Whether I’m at home or away, I love visiting art galleries. I’m an artist so this may not come as a surprise. But art should be for everyone; after all, “art washes away from the soul the dust of everyday life” (or at least, according to Picasso).
I’m not here to convert anyone away from other hobbies…like the outdoor things, Netflix, or whatever. But if you are fortunate to have some leisure time, and even the ability to travel to new places, you should put ‘art’ back on your list of things to do. Here’s why…
1. Gallery going is a free activity
I visit at least 9 free art exhibitions for every 1 that I pay for. Almost every gallery is free OR includes a free section. How? Because galleries receive a mixture of philanthropic funds, government money (your tax), and income from art sales or other activities. The funding structure depends on the type of gallery and its context. If you must pay it’s because the artists are international, and the show is worth seeing. You can find this out online or by calling in advance. For the most part, you can see art for freeee!
2. Basic amenities are a bonus
Whether you’re in rainy Melbourne during Winter or humid and hot Cambodia, you can find comfort inside an art gallery. To conserve art, galleries should always be kept at a sweet 23 degrees Celsius. That’s because higher or lower temperatures can cause paint and other materials to shrink, expand or break.
Now, not all galleries can afford an AC, but at the least, you will have shelter and shade. If you’re an avid traveller, you know how great it is to find a place with free toilets and maybe even free water. I mean, you don’t even have to appreciate art to enjoy a free seat in a cool, quiet room.
3. You might even enjoy the art
Art can connect us to a shared feeling, a person’s story, or a new message. Art is there to be looked at and considered. You shouldn’t like ALL art (I don’t!)… but the stuff that we are drawn to can change our lives. The ‘good art’ will look different for everyone, and we can only know by exploring. Want to know more about what art does, watch the school of life’s video: What is Art for?
If you’re in a new place, trying to ‘experience the culture’, galleries are a place to start. Unlike the “cultural show” you might find at a tourism centre or museum; Art Galleries are not for tourists. ‘Cultural shows’ can be an interesting, great way to get an introduction to history and traditions. I check these events out, but with an awareness that culture runs much deeper than a 60-minute performance. If you want to see a more ‘authentic’ perspective, then an art gallery is the place to be.
4. And if the art wasn’t worth it… maybe the journey to FIND the place was interesting.
I’ll be honest, finding an art gallery is not always easy. Sometimes galleries are hidden in shopping centres, down laneways, underneath apartments or above train stations. But for those who like the ‘road less travelled’, a gallery creates an excellent mission! Visiting 3 different galleries in 1 day is like those “car rallies” I did as a kid with my dad. We had a list of places to go, with questions like, how many ice-cream flavours does Dairy Bell sell? We wanted to beat the other families and come back first, so the pressure was on.
…Luckily the only pressure you have when looking for a gallery is the closing time. Make sure you check if the place is closed on a random weekday before you go searching. It’s common for galleries to shut on Mondays or Tuesdays. But even if you do find a gallery to be shut, my point is the adventure is fun! (we hope)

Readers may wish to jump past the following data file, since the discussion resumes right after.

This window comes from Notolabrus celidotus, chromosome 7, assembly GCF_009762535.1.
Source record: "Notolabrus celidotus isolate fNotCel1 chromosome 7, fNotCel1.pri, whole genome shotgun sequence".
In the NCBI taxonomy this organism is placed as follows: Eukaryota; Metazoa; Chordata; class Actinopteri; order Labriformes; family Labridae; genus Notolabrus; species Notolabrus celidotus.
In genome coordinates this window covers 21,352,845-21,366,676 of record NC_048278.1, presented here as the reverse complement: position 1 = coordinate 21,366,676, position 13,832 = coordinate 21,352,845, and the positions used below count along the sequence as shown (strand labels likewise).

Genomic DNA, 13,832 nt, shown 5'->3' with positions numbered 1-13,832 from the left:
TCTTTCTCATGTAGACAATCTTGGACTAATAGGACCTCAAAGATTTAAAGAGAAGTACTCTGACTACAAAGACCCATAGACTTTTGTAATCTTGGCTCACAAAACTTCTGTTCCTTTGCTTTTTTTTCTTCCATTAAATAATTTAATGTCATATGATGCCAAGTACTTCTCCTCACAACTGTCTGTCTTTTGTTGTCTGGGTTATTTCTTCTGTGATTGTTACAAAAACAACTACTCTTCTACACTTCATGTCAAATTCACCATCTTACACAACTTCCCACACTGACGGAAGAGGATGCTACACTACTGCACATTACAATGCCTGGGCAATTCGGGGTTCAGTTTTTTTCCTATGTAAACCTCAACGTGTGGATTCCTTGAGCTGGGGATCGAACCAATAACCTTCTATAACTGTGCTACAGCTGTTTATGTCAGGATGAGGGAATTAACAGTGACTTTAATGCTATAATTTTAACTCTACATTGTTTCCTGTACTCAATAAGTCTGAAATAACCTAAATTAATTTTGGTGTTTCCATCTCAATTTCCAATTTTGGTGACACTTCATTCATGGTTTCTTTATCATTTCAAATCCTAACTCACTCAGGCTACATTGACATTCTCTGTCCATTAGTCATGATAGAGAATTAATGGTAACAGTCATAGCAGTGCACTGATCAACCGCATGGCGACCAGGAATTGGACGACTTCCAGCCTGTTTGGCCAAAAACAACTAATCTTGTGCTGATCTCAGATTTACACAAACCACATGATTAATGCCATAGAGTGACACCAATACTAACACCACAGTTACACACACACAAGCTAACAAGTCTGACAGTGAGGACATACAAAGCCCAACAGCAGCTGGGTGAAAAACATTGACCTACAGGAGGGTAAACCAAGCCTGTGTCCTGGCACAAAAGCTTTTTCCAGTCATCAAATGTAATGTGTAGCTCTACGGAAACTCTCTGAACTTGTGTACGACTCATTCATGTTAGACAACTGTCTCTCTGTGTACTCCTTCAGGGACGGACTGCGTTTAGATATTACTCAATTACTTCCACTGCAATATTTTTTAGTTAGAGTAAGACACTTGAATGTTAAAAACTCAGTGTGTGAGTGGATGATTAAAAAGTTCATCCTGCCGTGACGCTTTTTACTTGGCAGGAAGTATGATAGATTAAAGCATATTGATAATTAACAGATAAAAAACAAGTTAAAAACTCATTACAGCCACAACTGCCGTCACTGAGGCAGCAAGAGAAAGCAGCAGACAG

If you’re in a foreign place, gallery hunting will immediately take you out of ‘tourist’ areas and into living suburbs. On the way to galleries in Bangkok, I stumbled through the suburb of Embassies, in some fancy (but empty) shopping malls, and past cute boutiques, cafes and restaurants.
5. Galleries are also doorways to more events and opportunities
Most art galleries have a bunch of brochures and flyers at their entrance designed literally for you (people interested in doing cool shit). You may find news about a free concert, an art exhibition opening coming up, dance classes etc. If you’re in a new suburb, town or country, this is a quick way to find local events.
The person who is “sitting the gallery” (a staff member or volunteer) will be someone interested in creative things. So you can also speak to them about the exhibition or ask for suggestions in the local area! One creative opportunity normally opens the door for another!
The next step is engaging with the art and (hopefully) enjoying your time there. I’ll soon be sharing How to visit an art gallery like a Pro, so follow me if that sounds interesting! (it will be part satirical, part helpful)
To finish off, I want to make a note on the ‘accessibility’ of galleries. I said art galleries are comfortable in terms of amenities. But they are not comfortable spaces for everyone. Galleries can be intimidating and exclusive: the language may be fluffy and pretentious, or the staff unwelcoming. Sometimes the buildings do not cater to everyone’s needs, creating immediate barriers at the door.
In Melbourne, Arts Access are pioneering best practice for arts programs and institutions that are inclusive of people with a disability. And many artist-run galleries are creating spaces for communities who are often excluded, such as people with English as a second language or (broadly) people of colour in Australia. More needs to be done, and I’m excited to be a part of that conversation through groups such as Connection Arts Space.
Thanks fam, enjoy gallerying 🙂
PS. I forgot to mention the best part, gallery going can be as much a solo adventure as it can be a group activity!
Having said that, if you’re in Melbourne and want a friend to come along (even if we’re not great friends…yet). Give me a buzz!